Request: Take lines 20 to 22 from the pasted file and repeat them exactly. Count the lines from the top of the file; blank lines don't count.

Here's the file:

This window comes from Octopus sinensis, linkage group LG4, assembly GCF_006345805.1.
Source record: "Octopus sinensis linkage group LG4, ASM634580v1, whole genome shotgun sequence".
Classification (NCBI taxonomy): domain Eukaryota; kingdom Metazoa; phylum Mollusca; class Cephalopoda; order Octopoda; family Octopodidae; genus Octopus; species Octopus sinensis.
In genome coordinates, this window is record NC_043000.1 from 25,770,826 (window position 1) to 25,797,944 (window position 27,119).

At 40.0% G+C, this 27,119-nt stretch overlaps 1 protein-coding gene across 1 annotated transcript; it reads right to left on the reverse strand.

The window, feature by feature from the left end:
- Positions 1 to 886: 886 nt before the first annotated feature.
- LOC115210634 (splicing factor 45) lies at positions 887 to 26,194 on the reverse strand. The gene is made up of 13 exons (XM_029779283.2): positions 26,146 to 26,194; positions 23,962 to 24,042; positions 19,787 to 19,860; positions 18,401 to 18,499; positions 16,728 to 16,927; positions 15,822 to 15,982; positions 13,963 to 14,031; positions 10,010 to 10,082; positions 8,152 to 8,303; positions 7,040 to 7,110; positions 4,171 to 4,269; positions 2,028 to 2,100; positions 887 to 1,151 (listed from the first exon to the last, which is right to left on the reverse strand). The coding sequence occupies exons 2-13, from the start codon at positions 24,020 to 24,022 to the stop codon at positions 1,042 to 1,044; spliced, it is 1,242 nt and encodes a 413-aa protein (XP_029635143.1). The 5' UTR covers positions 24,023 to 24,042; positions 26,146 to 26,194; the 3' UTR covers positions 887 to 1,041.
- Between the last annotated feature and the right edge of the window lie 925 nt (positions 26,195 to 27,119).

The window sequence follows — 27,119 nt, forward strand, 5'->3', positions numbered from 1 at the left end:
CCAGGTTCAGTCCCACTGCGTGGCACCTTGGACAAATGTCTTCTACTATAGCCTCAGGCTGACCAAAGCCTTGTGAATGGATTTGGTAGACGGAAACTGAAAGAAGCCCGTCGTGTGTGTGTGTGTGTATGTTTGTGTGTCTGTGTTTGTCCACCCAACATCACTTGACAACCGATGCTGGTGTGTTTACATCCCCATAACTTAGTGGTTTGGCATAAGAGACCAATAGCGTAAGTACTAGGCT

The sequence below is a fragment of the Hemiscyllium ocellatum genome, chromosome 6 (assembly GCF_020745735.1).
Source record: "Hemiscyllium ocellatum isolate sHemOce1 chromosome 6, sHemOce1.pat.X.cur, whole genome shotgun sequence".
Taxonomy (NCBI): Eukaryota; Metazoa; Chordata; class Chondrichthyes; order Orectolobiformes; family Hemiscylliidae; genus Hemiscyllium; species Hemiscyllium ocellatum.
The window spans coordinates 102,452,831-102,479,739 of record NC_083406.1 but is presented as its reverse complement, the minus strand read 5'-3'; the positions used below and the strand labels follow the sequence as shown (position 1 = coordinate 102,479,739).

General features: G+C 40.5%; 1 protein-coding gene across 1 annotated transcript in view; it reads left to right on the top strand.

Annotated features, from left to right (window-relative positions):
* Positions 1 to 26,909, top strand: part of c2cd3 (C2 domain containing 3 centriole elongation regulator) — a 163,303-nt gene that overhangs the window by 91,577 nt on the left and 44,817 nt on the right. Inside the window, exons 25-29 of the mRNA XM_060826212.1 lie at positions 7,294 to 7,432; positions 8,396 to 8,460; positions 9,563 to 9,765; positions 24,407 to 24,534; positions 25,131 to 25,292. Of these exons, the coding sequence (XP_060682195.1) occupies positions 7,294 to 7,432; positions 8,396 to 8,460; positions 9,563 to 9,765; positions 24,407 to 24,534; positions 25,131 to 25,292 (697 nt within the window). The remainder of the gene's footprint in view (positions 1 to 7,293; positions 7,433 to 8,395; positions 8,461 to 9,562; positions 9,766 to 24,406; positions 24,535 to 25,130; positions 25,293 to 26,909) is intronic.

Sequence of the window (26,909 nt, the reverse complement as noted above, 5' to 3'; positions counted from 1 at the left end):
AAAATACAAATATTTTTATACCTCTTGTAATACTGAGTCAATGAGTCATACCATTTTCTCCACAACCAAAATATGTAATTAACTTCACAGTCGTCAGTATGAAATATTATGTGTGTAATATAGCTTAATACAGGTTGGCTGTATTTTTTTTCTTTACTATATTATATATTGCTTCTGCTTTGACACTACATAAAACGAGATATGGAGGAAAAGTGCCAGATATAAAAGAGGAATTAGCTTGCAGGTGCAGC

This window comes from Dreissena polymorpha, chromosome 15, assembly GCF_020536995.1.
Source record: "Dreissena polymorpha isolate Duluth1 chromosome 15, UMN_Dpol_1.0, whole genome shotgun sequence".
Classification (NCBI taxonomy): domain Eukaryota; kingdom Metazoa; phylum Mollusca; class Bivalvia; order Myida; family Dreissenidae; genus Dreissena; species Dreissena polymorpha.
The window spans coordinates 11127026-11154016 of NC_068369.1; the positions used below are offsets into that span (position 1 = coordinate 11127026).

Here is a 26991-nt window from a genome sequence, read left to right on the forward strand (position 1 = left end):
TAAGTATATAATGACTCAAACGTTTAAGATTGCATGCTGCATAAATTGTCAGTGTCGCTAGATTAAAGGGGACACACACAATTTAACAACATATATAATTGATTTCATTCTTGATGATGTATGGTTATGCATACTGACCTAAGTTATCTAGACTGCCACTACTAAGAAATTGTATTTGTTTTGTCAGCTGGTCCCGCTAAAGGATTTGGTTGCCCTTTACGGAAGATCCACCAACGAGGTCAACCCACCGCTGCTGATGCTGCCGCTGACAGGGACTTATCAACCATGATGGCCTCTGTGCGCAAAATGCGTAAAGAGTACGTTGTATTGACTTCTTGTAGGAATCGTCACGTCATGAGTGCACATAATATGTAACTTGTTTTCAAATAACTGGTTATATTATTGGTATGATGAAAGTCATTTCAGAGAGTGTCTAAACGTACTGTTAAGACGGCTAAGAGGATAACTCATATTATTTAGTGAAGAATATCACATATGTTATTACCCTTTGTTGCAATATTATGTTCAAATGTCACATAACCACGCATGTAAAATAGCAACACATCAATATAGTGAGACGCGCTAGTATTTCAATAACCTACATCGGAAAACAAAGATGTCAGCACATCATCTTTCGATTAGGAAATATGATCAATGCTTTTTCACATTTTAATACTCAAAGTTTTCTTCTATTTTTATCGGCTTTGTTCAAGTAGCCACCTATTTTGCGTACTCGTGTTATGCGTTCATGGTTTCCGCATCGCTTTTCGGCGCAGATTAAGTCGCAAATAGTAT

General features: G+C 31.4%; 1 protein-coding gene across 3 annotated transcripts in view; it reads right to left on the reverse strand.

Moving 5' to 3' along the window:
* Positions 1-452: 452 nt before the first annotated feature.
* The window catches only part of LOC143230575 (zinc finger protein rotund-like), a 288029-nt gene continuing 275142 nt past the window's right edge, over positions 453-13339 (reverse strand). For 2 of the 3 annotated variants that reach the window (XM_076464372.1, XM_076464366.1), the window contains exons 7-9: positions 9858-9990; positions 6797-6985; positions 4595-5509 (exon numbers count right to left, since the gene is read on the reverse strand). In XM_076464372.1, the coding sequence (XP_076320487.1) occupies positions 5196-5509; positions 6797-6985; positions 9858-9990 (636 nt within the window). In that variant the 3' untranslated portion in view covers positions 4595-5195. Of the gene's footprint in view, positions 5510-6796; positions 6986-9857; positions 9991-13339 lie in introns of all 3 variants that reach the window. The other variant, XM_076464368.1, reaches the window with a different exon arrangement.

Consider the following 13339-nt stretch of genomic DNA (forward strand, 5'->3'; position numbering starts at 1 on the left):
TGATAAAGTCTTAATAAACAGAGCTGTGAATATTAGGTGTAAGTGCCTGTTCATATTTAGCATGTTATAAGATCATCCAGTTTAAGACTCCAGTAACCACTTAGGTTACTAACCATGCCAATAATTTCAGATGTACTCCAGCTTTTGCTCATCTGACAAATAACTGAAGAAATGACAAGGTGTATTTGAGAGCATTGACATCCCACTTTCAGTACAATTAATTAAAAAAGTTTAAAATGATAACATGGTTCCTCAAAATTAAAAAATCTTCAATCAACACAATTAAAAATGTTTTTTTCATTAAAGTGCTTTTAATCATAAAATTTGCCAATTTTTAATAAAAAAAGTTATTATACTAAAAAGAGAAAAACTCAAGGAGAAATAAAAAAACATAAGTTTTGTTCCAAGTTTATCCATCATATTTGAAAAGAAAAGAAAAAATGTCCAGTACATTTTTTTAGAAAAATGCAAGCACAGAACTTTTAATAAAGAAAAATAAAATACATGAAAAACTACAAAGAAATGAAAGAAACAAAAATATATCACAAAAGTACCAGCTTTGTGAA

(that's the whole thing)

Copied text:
AAAATACAAATATTTTTATACCTCTTGTAATACTGAGTCAATGAGTCATACCATTTTCTCCACAACCAAAATATGTAATTAACTTCACAGTCGTCAGTATGAAATATTATGTGTGTAATATAGCTTAATACAGGTTGGCTGTATTTTTTTTCTTTACTATATTATATATTGCTTCTGCTTTGACACTACATAAAACGAGATATGGAGGAAAAGTGCCAGATATAAAAGAGGAATTAGCTTGCAGGTGCAGC

This window comes from Dreissena polymorpha, chromosome 15, assembly GCF_020536995.1.
Source record: "Dreissena polymorpha isolate Duluth1 chromosome 15, UMN_Dpol_1.0, whole genome shotgun sequence".